In state after state, the results have been chaotic. In one Kentucky community, doses were nearly wasted when one nursing home ordered more than it needed. (Pharmacists saved the shots from the garbage bin by offering them to lucky customers on the spot.) In Palo Alto, Calif., faulty algorithms initially excluded frontline hospital residents from getting vaccinated. In New York and Boston, doctors who are at low risk have been caught cutting ahead of those at high risk. In Wisconsin, some 500 doses were deliberately wasted by a hospital employee. In Florida, seniors are waiting in line overnight in some cases.

If it’s been this difficult to vaccinate nursing home residents and health care workers — which should have been the easy part, by most accounts — one shudders to think what the picture will look like when larger, more diffuse populations become eligible for the shot…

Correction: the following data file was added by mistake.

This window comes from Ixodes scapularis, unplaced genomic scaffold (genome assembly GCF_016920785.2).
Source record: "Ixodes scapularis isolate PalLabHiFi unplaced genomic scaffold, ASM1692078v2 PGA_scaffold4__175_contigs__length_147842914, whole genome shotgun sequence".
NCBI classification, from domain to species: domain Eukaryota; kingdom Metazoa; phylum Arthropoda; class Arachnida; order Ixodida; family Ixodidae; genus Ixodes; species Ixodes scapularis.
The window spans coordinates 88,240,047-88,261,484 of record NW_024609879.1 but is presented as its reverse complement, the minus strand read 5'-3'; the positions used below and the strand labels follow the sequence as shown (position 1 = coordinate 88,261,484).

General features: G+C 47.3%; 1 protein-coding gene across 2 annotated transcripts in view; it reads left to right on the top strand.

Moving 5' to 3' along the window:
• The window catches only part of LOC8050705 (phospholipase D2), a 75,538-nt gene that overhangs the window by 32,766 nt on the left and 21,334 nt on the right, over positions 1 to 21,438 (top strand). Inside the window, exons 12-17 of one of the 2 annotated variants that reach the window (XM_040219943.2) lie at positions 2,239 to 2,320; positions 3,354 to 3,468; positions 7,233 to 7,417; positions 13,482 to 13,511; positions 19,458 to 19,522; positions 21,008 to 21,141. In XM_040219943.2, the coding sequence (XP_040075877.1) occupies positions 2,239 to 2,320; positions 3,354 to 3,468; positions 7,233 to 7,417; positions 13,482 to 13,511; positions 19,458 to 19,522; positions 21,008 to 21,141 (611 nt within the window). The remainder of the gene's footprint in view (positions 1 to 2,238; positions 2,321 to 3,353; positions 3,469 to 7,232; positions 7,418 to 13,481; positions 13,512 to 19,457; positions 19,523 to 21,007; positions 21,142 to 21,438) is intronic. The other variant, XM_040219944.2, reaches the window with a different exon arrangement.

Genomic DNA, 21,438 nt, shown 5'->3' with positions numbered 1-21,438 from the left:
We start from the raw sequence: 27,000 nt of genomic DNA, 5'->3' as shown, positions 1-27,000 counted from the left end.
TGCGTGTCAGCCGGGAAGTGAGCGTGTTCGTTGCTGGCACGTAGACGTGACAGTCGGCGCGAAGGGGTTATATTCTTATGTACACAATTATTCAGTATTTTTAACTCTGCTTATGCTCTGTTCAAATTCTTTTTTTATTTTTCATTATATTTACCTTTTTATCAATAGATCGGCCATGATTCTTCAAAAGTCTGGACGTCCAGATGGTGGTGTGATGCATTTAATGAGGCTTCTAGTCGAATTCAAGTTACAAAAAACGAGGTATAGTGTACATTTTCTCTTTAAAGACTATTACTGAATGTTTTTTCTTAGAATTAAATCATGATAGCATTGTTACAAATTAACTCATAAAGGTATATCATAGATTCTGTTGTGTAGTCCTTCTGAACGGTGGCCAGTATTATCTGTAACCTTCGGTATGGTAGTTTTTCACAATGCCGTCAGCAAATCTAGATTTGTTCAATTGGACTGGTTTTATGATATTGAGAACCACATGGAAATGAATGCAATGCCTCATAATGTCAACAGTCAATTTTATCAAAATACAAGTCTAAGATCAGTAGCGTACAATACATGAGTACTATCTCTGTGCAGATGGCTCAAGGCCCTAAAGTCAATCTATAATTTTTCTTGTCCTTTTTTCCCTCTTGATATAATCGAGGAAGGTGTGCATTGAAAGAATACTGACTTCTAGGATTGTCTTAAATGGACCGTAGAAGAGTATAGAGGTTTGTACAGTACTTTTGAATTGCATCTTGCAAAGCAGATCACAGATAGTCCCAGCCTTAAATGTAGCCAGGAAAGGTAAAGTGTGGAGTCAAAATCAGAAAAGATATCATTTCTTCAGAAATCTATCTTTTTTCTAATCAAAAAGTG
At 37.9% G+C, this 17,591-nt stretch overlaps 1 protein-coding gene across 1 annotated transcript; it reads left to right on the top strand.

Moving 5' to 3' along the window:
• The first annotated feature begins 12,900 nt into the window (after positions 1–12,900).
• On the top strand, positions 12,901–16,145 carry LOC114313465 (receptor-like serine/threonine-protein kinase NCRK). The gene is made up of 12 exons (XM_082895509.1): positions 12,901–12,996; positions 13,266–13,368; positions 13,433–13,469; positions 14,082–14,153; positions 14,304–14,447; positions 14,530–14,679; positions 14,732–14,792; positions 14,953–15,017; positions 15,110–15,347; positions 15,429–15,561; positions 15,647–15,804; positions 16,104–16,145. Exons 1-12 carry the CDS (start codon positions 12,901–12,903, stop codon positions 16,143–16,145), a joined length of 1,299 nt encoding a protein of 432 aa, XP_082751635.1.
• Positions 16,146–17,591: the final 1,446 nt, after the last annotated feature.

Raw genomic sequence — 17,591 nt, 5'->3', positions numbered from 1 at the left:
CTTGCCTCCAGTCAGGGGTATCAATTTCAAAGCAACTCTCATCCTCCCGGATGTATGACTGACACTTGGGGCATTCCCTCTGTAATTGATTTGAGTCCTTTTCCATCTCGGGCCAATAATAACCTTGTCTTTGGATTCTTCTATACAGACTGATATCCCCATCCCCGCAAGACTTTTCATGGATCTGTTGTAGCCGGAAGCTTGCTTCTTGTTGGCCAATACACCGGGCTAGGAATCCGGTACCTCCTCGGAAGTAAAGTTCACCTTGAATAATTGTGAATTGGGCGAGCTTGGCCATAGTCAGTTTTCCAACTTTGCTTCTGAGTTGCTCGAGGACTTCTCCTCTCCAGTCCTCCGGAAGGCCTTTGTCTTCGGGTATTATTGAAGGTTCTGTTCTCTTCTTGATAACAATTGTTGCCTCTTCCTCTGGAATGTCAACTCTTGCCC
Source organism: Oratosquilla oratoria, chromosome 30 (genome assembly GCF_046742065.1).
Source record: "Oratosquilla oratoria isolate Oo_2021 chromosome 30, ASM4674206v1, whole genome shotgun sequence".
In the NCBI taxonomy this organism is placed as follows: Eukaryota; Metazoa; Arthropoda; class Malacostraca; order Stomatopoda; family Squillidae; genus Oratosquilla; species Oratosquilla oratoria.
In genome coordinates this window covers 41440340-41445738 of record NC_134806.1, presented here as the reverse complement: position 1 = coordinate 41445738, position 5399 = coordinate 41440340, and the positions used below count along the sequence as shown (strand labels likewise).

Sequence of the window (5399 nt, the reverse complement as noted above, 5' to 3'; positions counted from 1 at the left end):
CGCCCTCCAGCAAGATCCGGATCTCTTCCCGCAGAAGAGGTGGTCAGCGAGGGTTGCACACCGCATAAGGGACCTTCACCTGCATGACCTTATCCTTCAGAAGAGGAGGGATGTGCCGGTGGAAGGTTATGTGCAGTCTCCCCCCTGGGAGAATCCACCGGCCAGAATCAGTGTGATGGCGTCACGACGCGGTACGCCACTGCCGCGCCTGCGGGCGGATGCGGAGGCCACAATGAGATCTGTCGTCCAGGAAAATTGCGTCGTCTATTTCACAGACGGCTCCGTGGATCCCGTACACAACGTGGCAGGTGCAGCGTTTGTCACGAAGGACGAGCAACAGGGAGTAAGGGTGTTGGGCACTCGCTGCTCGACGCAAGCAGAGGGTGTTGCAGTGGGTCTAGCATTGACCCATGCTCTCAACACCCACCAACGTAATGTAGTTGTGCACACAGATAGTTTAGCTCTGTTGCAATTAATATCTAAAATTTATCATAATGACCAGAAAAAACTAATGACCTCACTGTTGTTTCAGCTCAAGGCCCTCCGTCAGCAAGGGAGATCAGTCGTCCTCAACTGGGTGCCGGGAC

Other countries are trying to offer the vaccine to as many people as possible. In Britain and Canada, for example, officials are planning to deploy all of their current vaccine supply immediately, rather than reserve half of it so those who get a first shot can quickly get their booster. Modeling has suggested that this approach could avert some 42 percent of symptomatic cases. Ideally, U.S. officials would at least consider similar measures. But more doses won’t make any difference if we can’t even manage the doses we have now.